5 Pillars of Supreme Strength
The Five Pillars of a Supreme Strength Program
By: Todd Bumgardner, MS, CSCS and John Gaglione
Pillars are often used as a metaphor for the foundation of strength programs. Like Milo and the calf, (for you 6 centery BC Greek Wrestling fans!) their symbolism serves as a constant reminder to build strength progressively, by solidifying the basics. Here’s a five pillar colonnade of proven strength necessities.
- Maximal Strength: Strength training is used as a means to accomplish many ends. Some use it for fat loss, and others employ it to boost athletic performance. No matter the goal, building maximal strength is the central pillar of a supreme program—as all other physical attributes are directly related to maximal strength
Consider the case of fifteen female cross-country skiers that trained for maximal upper-body strength for nine weeks. Not only did they outperform their control group counter-parts on strength testing, but they also outlasted them during upper-body endurance testing (1)!
Maximal strength improves our ability to develop every other physical quality. A program that dismisses is sadly remiss.
The barbell deadlift is a fantastic tool to build and measure Maximal Strength
- Relative Strength: As maximal strength is the central pillar, relative strength is its most important subsidiary. It’s the most important progress barometer, with body weight exercises serving as the mercury.
Relative strength is the maximal amount of strength produced at a given body weight. If your sport bids you to maintain a body weight of 205 pounds, you must get as strong as possible while weighing 205 pounds. Gain weight beyond 205 and your relative strength has decreased. And likely, so has your performance.
To monitor relative strength, it’s imperative that body weight exercises are included in strength programs. It’s great to put thirty pounds on your bench press, but if you’ve lost the ability to do pull-ups—there’s an issue.
Here an example of Real Relative Strength Weighted Pull Ups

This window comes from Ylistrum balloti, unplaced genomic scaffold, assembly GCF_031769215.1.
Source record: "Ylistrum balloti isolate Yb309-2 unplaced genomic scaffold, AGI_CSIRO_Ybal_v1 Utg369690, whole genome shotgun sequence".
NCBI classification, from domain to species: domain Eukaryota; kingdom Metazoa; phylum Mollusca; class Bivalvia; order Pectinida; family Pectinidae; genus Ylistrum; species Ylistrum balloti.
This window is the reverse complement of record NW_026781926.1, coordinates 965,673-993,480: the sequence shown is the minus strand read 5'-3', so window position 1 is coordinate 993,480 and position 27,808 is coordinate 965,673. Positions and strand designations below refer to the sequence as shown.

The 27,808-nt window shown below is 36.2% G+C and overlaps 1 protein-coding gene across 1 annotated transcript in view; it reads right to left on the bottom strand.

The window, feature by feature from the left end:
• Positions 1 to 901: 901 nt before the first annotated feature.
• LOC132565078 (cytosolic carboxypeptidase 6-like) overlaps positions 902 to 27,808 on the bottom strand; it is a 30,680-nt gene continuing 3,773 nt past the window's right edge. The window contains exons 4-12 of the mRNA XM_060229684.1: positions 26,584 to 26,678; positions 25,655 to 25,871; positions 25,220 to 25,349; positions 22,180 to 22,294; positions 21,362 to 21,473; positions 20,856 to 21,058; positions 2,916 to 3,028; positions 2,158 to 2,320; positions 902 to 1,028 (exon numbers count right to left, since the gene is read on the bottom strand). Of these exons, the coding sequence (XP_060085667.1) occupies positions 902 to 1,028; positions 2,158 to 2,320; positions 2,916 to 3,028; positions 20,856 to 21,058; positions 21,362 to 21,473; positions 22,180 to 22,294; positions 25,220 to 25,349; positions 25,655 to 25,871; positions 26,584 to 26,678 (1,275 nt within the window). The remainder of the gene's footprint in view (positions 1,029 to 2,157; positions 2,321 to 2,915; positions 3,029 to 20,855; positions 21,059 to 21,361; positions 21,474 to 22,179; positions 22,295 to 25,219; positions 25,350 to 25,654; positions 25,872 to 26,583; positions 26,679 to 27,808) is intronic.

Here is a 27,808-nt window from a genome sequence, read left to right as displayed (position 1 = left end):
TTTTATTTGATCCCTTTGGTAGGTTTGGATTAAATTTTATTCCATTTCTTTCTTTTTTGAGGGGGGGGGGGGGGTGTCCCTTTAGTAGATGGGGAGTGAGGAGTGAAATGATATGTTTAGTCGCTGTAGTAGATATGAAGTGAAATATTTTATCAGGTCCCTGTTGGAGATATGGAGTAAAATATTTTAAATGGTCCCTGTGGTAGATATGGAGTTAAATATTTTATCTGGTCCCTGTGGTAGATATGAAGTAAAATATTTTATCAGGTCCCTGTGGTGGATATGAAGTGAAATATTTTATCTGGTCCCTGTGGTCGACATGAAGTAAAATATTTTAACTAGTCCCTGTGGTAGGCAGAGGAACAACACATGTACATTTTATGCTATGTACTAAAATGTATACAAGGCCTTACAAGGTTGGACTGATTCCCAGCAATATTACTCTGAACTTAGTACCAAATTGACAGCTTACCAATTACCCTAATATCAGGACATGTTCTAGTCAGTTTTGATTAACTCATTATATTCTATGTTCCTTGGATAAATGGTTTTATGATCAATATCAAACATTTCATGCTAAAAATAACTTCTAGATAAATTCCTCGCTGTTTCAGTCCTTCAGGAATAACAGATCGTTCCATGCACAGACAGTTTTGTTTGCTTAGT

- Dynamic Strength: How quickly can you demonstrate strength? If you’ve never asked yourself this question, you are missing out on huge strength gains and improved athletic performance.
Dynamic strength is also known as power—the ultimate precursor to athletic domination. Power takes the strength that is built during heavy training and transfers it to athletics and life outside the weight-room. Power is the bridge between pillars.
Dynamic effort barbell exercises, combined with jump training, build dynamic strength and power.
Here is an example of a jumping drill to develop power
- Repetitive Strength: Athletes also have to produce strength repeatedly. The one and done show is reserved only for powerlifters and Olympic lifters.
While high rep training can’t dominate a strength program, it must be an active component. Every athlete must overcome fatigue—and do so without compromising performance.
Repetition effort training is designed to meet this end—with the goal of completing each rep with power, even as lactic acid burns and energy fails.
Body Weight Training as well as dumbbells are both great tools to build strength endurance.
- Core Stability: Our core is the axle that transfers strength and power to and from our moving limbs. It’s the pillar that sturdily supports all of the other pillars—even maximal strength. Every strong core is capable of pillar-esque rigidity.
Optimal core stiffness is always a goal of a supremely written program. Develop stiffness and stability by training the core from all angles and by resisting movement from all directions. Avoid the core and you’ll be a pillar short of a colonnade.
Roll Outs are an excellent variation to train the core stability and strength
Pillar, foundation or base—use whichever metaphor you like; successful strength programs are built on basic principles. The best strength programs transform basic principles into sustained actions that produce continual results.
More From John and Todd in their
I’ve known John for a few years now, and he is one guy that I see at LITERALLY EVERY SEMINAR (including our Synergy Seminar last summer). The guy has turned himself into a wealth of knowledge. I’d recommend checking out Supreme Strength.
- Hoff, J., Helgerud, J., &Wisloff, U. (1999). Maximal strength training improves work economy in trained female cross-country skiers. Med. Sci. Sports Exerc, 31(6), 870-877.